The genetic association between dopamine and cholinergic candidate genes and selective spatial attention

Lynn Tan (2010). The genetic association between dopamine and cholinergic candidate genes and selective spatial attention Honours Thesis, School of Psychology, The University of Queensland.

       
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LynnTanPSYC4071Thesis2010.pdf Copy of Lynn Tan's BPsySc Honours Thesis application/pdf 1.15MB 13
Author Lynn Tan
Thesis Title The genetic association between dopamine and cholinergic candidate genes and selective spatial attention
School, Centre or Institute School of Psychology
Institution The University of Queensland
Publication date 2010
Thesis type Honours Thesis
Supervisor Mark Bellgrove
Total pages 86
Abstract/Summary In order to allow for effective cognitive processing, selective spatial attention selectively filters and processes stimuli according to their spatial locations and relevance to current behavioural goals. Studies from neuropsychiatric disorders such as ADHD, animal models and pharmacological trials have all provided clues to the underlying neurochemistry of attention. These pieces of evidence converge to suggest the involvement of dopamine and cholinergic neurotransmitters in the modulation of attention. Adhering to a cognitive genetics framework, the current study examines how individual differences in genes encoding the dopamine and cholinergic neurotransmitter systems influence selective spatial attention. Specifically, this study explores how individual differences in spatial attentional performance based on a common exogenous cueing and a novel visual search task varies as a function of DNA variations of catecholamine and cholinergic genes. In a balanced randomized design, 368 healthy adult participants were recruited from the University of Queensland, to perform a battery of attentional tasks aimed at assessing discrete aspects of selective spatial attention. Results suggested the involvement of DAT1 in asymmetries of attention and provided preliminary evidence for the association of CHRM2 T allele to increased impairment of selective spatial attention particularly in situations of increased perceptual load.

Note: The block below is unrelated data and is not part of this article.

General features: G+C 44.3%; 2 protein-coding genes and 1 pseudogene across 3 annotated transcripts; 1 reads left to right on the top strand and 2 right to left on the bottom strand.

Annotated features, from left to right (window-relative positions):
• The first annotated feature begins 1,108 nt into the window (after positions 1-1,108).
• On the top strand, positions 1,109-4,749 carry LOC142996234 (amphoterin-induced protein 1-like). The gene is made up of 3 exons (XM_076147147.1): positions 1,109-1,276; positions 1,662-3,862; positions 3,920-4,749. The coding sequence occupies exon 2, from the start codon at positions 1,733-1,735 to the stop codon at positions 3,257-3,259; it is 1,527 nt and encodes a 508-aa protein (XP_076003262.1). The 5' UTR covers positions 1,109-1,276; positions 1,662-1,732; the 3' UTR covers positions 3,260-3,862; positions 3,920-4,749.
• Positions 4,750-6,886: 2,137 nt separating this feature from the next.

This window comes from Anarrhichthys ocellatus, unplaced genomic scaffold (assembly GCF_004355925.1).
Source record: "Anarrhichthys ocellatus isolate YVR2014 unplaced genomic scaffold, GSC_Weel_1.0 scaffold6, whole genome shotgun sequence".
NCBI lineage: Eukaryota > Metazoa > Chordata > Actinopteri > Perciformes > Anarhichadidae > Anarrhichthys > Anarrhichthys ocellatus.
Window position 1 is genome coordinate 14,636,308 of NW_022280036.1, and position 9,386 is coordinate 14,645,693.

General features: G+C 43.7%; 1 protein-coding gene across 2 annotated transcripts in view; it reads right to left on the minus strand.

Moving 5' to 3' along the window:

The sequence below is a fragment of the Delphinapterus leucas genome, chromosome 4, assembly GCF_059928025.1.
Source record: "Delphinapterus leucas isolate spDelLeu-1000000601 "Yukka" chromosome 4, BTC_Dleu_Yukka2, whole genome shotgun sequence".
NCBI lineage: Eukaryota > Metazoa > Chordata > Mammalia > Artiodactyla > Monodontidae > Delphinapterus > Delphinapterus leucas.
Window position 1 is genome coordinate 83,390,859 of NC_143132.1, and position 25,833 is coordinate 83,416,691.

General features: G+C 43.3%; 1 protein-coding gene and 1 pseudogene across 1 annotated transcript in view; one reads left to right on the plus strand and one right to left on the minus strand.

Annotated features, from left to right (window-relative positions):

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Created: Wed, 06 Apr 2011, 12:11:41 EST by Lucy O'Brien on behalf of School of Psychology